Take Murder on the Crossroads for example. The first adventure in the book knocks it out of the park, starting off with a murder mystery for 3rd-level characters. It’s got a great hook, easy to drop on any sort of party, and does a fantastic job of guiding a GM through what can be a tricky sort of quest structure. Characters are made to feel like a critical component of the quest from the get go, their investigations having a major impact on how the adventure progresses. And the tools given to the GM within the adventure help make this process really smooth and easy to run. I really like this adventure a lot.
Murder on the Crossroads even includes a sidebar on running murder mysteries in general. This, coupled with the intuitive way the adventure is constructed, pays off in dividends for any GM. It’s more than just a single adventure — it’s a resource to learn from and take lessons to improve your future games. There’s a bunch of sidebars contained throughout the book with tips on pacing, running particular kinds of adventures, using waves of enemies and more.
As a bookend to Murder on the Crossroads, Blood of a Fallen Star immediately caught my attention for several reasons. First off, it is co-written by Dan Dillon. Dan is one of my favorite content creators hands down, so I knew going in there would be plenty for me to like here. Any time my D&D game can include a menace from the stars, I’m all-in. Blood of a Fallen Star features mi-go (alien insectoid plantlike creatures), their weird alien technology and creepy spores, and elements of the Void. ‘Nuff said.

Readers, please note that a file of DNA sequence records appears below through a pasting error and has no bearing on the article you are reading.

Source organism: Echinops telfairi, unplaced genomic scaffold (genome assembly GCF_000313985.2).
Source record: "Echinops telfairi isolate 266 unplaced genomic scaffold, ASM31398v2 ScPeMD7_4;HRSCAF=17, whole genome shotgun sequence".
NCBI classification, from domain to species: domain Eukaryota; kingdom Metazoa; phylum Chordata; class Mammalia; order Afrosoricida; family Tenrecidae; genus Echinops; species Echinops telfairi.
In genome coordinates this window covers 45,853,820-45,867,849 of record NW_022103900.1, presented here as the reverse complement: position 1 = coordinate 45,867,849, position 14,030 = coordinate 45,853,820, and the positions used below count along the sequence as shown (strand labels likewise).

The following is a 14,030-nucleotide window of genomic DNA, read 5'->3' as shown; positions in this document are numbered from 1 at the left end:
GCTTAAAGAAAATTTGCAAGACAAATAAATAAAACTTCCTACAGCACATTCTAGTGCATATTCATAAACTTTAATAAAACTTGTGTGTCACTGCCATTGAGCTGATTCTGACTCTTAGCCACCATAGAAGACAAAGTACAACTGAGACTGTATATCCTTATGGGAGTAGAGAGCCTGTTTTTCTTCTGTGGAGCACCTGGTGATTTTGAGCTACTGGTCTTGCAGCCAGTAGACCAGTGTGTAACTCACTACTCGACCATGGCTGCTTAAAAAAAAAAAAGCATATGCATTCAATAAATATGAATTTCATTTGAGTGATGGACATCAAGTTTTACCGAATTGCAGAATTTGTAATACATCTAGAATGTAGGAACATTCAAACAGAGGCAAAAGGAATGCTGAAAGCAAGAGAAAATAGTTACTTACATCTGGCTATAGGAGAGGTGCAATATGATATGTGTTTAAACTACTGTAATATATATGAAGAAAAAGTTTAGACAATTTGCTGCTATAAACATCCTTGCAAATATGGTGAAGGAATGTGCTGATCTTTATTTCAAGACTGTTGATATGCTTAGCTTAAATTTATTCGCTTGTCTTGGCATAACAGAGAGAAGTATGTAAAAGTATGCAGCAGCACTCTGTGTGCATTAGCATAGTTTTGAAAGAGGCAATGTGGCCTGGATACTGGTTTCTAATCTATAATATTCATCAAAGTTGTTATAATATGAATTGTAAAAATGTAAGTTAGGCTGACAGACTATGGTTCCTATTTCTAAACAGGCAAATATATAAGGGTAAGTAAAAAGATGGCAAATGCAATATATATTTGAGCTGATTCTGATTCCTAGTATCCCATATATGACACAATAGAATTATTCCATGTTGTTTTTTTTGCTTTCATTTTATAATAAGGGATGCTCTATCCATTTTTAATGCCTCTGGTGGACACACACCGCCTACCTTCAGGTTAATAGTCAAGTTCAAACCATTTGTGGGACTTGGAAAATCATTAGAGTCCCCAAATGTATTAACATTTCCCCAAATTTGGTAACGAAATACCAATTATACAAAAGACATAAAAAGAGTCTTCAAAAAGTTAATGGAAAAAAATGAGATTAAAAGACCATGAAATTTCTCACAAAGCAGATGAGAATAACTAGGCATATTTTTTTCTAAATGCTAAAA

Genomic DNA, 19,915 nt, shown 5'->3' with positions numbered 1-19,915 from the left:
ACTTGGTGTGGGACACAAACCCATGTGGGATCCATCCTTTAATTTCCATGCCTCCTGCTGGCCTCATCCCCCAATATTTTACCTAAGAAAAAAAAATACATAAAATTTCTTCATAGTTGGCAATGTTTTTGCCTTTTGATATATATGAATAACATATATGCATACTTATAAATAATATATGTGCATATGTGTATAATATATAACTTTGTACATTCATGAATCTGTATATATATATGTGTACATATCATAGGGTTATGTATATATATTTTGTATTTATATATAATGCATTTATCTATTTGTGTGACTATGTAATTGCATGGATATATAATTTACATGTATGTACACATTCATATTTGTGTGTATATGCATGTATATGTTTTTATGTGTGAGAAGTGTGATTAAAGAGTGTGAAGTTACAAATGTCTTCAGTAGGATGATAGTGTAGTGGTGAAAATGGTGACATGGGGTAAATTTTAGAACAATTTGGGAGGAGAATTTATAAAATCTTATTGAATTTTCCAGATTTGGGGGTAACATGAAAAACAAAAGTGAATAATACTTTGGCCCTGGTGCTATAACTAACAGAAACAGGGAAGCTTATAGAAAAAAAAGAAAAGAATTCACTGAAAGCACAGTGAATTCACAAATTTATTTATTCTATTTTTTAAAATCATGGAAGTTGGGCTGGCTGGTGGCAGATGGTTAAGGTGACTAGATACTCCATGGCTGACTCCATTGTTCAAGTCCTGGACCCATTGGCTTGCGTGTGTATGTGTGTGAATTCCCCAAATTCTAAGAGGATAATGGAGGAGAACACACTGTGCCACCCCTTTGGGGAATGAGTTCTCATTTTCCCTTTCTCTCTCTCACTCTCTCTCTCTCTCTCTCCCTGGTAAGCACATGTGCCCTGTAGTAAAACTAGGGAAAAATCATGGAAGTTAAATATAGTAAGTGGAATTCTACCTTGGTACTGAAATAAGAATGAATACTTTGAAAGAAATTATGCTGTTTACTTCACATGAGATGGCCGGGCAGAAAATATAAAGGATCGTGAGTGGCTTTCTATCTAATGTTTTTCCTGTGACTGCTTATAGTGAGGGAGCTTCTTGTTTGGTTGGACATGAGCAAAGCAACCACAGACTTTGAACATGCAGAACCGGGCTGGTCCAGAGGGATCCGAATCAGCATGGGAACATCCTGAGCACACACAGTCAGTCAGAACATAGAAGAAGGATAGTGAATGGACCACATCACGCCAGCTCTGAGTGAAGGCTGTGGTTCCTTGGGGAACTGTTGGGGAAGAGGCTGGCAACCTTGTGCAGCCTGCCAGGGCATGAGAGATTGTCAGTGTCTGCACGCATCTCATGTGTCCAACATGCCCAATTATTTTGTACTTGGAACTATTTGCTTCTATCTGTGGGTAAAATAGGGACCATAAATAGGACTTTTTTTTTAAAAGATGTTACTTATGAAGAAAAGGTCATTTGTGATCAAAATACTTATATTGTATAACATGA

When the mi-go appear in the Tome of Beasts, the entry includes flavor text about their alien technology, and one of their traits is Disquieting Technology, which suggests using existing magic items for representation. But in Blood of a Fallen Star, these concepts are expanded with a great sidebar on one piece of technology in particular. In addition, Appendix 2 in Midgard Sagas includes a really cool piece of the mi-go alien technology to really give characters a headache.
Within the course of the adventure, which involves a group of dwarves afflicted by mi-go experimentation, there’s some terrific challenges for characters to engage with during a dwarven celebration as well. It’s these extras throughout all the adventures in Midgard Sagas giving each quest unique aspects to make for memorable gaming experiences.